The University of Iowa

Virtual internships provide UI students the opportunity to gain relevant, global experience

August 24th, 2020

University of Iowa students aren’t letting the current Covid-19 pandemic put a damper on their aspirations to gain relevant, global experience in the form of international internships.

While international travel is on hold at the moment, alternatives exist in the form of virtual internships—experiences that offer many of the same aspects of a traditional in-person internship such as interacting with supervisors and colleagues, completing projects, and learning about the host country’s work culture. An added benefit of the virtual internship format is the opportunity for students to gain remote working skills—important to the new reality many professionals face today.

We caught up with three students who have recently completed a virtual internship to learn about their experiences:

Sara Gallaher, UI student pursuing a master of arts degree in strategic communication, completed a virtual internship at Centro Superior de Idiomas de la Universidad de Alicate in Alicante, Spain

Sara Gallaher, UI student pursuing a master of arts degree in strategic communication, completed a virtual internship at Centro Superior de Idiomas de la Universidad de Alicate in Alicante, Spain
KayLee Kuehl, UI student pursuing a bachelor of arts degree with a double major (art; English and creative writing), completed a virtual internship at TRANS Magazine through an NGO in Amsterdam, Netherlands

KayLee Kuehl, UI student pursuing a bachelor of arts degree with a double major (English and creative writing), completed a virtual internship at TRANS Magazine through an NGO in Amsterdam, Netherlands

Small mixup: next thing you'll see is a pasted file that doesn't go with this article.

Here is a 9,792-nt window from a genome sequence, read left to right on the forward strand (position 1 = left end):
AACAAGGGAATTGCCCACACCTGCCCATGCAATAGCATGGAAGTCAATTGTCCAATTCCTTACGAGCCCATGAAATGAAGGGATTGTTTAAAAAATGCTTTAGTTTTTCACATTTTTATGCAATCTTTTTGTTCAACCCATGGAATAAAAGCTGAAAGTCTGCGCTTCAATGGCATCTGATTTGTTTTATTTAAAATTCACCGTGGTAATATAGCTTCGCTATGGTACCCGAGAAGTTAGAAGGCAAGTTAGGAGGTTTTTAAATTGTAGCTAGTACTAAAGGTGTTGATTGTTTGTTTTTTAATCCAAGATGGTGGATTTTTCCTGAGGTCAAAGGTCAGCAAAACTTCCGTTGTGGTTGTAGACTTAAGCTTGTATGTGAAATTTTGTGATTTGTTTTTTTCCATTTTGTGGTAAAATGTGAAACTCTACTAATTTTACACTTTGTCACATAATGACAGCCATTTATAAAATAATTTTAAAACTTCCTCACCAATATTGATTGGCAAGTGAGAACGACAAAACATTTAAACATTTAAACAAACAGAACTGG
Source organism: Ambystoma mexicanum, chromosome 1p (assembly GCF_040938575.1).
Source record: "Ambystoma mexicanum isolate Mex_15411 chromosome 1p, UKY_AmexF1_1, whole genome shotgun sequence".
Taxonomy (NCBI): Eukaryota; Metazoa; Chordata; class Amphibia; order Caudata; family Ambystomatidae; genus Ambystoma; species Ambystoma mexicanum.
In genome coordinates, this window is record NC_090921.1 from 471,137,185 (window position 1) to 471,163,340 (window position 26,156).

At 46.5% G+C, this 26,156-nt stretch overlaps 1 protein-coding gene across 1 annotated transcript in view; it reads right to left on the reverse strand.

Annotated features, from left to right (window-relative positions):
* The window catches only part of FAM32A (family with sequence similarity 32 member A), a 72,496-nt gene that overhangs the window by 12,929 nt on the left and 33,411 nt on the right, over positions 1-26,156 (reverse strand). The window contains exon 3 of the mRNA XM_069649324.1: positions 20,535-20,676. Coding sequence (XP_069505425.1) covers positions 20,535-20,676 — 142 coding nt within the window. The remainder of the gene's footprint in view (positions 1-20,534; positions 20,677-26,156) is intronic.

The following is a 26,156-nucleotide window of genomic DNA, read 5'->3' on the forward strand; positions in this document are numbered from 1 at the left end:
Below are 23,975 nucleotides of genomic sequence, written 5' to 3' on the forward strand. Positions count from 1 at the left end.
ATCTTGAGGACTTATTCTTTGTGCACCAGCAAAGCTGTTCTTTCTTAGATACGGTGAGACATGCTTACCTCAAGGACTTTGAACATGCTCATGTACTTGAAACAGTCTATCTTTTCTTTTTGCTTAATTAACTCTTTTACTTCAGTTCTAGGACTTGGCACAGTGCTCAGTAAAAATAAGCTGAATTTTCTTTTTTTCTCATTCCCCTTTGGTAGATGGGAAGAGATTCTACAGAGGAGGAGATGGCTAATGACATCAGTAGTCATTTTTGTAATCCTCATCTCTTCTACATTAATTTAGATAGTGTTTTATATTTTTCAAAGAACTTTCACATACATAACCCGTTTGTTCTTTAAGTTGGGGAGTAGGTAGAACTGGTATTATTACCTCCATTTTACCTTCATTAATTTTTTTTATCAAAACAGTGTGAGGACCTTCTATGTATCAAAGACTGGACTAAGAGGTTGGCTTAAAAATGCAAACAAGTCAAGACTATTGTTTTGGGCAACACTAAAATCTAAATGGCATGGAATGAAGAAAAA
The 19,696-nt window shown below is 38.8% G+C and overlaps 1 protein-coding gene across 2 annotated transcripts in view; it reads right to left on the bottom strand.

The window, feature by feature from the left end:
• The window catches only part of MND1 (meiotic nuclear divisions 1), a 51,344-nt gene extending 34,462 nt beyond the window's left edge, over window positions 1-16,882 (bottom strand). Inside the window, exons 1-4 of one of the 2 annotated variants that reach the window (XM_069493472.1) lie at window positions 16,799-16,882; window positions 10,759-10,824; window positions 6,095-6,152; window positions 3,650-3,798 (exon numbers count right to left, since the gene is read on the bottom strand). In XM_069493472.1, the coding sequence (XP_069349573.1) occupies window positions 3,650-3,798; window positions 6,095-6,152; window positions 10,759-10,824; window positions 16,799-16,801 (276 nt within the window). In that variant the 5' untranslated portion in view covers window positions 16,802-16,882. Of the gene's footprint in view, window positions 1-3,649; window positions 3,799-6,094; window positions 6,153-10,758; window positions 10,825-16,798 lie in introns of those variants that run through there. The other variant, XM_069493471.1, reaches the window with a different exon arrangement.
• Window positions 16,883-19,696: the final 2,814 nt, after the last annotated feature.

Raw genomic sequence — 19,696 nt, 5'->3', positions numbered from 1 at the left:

Jiamin Xu, UI student pursuing a BBA degree in finance, completed a virtual internship at the Leonardo Group in Rome, Italy

Jiamin Xu, UI student pursuing a BBA degree in finance, completed a virtual internship at the Leonardo Group in Rome, Italy

What is your role/what are your responsibilities? 

Sara Gallaher: I am working in the promotions department, as a social media/content creator intern.  I worked on promotional materials, prepared a survey, collected and researched information and promotional pictures, helped update pictures for a website, created videos and information for an Instagram campaign, etc. 

KayLee Kuehl: I transcribed podcasts, proofread English translations, and wrote an article/published a scene of my full length play focused on allyship to the Trans community; as cisgendered writers, can we create Trans characters? And if we can, what do we need to learn/unlearn about the media’s historically awful portrayals of Trans people?

Jiamin Xu: I work as a finance intern. I assist the financial manager’s work and provide assistance in fund-raising considering all the range of potential sources of finance both for particular investment projects and for complex business development programs. I also work on market industry research projects, as well as detailed financial analysis.

Do you find the work rewarding? 

Sara Gallaher: Yes, I have done a lot to expand my knowledge of work tools, and I enjoyed the connection to Spain and the culture and language.  

KayLee Kuehl: Absolutely! It was an opportunity for me to grow on a technical and interpersonal level. Being multiracial, much of what I learned about Trans stereotypes in (American) media paralleled with African-American caricature. My journey with TRANS Magazine was one filled with soul-searching and introspective reflection, and I am new and improved because of that. I encourage everyone reading this to watch the documentaries, ‘Disclosure,’ (Trans history) and ‘Ethnic Notions,’ (African-American history). Both films are examples of intersectional connections, and offer wonderful teachings for people looking to be better allies.